In the Mid-Atlantic Commercial Vegetable Production Recommendations guide Contans WG is listed for managing timber rot. When and how do I use this materials and is it effective at managing this disease?
Contans WG is a biocontrol product that contains the active ingredient, Coniothyrium minitans, a fungus that parasitizes the sclerotia over a period of several months. The product is a living spore suspension that is sprayed and watered into the soil and onto crop residue. To allow time for the biocontrol fungus to parasitize the sclerotia, it must be applied well in advance of planting the crop and/or in the fall following harvest. Coverage and incorporation is critical because the biocontrol must come in contact with the sclerotia. It is most effective when used as part of a larger integrated pest management program. Following application avoid any type of deep tillage that could potentially redistribute sclerotia from deeper in the soil profile closer to the soil surface. See the Contans WG label for additional application instructions. Contans WG is OMRI approved.
Fontelis which contains penthiopyrad (FRAC code 7) and Botran which contains dicloran (FRAC code 14) are both labeled for Sclerotinia in greenhouses. Endura contains the active ingredient boscalid (also FRAC code 7) is specifically labeled for Botrytis gray mold but it will also help manage timber rot. In order to provide any level of efficacy, it must be applied prior to the observation of symptoms at flowering. and is labeled for greenhouse use.
I need to plant tomatoes back into the same high tunnel where I lost plants to timber rot this year, what would be a good strategy to use to manage this problem in the future?
No single management tactic will effectively manage timber rot however applying an integrated approach will help to minimize potential losses and further build-up of the pathogen. Rogue out symptomatic plant parts as they are found during the season to minimize the potential development of sclerotia. Consider removing the soil immediately surrounding the stem (approx. 6 to 8 inch radius and 4 to 6 in. deep) that may contain sclerotia and bury in another location not being cropped to a susceptible host. In the high tunnel, maximize air flow in and around the plants by increasing in-row spacing and trellising the plants. Optimize fertility to avoid dense lush vegetative growth. Planting into plastic mulch and mulching the row middles will help to create a barrier between the soil and the crop however this will not prevent wind-blown ascospores from entering the high tunnel.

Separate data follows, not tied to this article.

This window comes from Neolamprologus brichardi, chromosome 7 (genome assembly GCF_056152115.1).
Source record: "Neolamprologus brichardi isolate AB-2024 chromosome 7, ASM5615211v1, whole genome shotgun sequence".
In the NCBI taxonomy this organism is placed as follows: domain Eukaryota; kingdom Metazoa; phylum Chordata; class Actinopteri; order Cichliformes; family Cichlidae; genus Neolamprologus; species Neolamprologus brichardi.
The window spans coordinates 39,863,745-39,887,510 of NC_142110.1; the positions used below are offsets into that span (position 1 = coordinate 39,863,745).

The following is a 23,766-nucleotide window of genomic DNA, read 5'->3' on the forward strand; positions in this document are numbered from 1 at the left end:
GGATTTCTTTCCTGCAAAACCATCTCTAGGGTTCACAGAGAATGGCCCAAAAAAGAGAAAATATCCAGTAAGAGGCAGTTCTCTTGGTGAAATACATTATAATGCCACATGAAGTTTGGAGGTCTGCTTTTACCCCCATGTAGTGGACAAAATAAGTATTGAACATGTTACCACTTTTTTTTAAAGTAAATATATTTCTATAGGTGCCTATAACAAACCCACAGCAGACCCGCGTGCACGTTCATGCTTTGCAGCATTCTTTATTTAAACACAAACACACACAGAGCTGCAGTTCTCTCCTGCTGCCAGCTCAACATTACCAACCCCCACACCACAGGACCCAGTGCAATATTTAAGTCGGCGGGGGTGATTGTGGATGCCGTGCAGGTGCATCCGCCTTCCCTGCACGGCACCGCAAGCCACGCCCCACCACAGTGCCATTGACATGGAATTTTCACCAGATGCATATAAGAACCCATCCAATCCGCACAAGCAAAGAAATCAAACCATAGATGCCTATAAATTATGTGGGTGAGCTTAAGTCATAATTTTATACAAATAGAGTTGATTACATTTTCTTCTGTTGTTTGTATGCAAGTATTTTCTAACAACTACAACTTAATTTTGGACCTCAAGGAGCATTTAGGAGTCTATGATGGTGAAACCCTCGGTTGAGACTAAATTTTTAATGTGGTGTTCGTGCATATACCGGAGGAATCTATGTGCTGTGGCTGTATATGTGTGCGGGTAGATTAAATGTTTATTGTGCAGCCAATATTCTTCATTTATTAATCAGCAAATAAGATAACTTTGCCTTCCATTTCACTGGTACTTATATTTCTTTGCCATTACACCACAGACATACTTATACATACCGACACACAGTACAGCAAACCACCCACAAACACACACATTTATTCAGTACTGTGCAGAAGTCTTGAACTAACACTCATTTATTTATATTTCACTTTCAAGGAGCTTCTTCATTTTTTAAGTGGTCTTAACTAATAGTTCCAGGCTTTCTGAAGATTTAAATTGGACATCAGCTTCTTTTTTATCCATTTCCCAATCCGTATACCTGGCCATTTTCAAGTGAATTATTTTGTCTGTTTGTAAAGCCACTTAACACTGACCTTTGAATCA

The infective spores can originate both from within the high tunnel or can be blown in from outside the tunnel so sanitation and pathogen management is also important to manage the area within 330ft of the high tunnel or greenhouse for the pathogen as well. Many weeds including Canada thistle, lambsquarters, mustard, nightshade, pigweed, ragweed, velvet leaf and vetch are all hosts so weed management is critical. Timber rot is favored by cool moist conditions. Be on the look-out for timber rot when the daytime highs are consistently in the 70's or lower. Blooming periods are especially critical for pathogen infection because it first colonizes senescent tissue before infecting healthy stems and petioles. Timber rot is a mono-cyclic disease which means that critical time for management is during the period of ascospore release from the apothecia and during flowering when the crop is most susceptible.
Contans WG is a biocontrol product that has been demonstrated to be effective in field production of a number of susceptible crops. The active ingredient is Coniothyrium minitans, a fungus that parasitizes the sclerotia. It must be applied well in advance to symptom development (3 to 4 months) and/or can be applied to the soil and crop residue in fall following harvest. It can be applied both inside the high tunnel as well as in the outside surrounding area and is OMRI approved. See the label for additional application directions. Preventative applications of Endura for management of gray mold prior to flowering will also help manage timber rot.
Is there any difference in managing Sclerotinia in soil versus soilless media?
No, there is no difference in managing timber rot in field soil versus soilless media.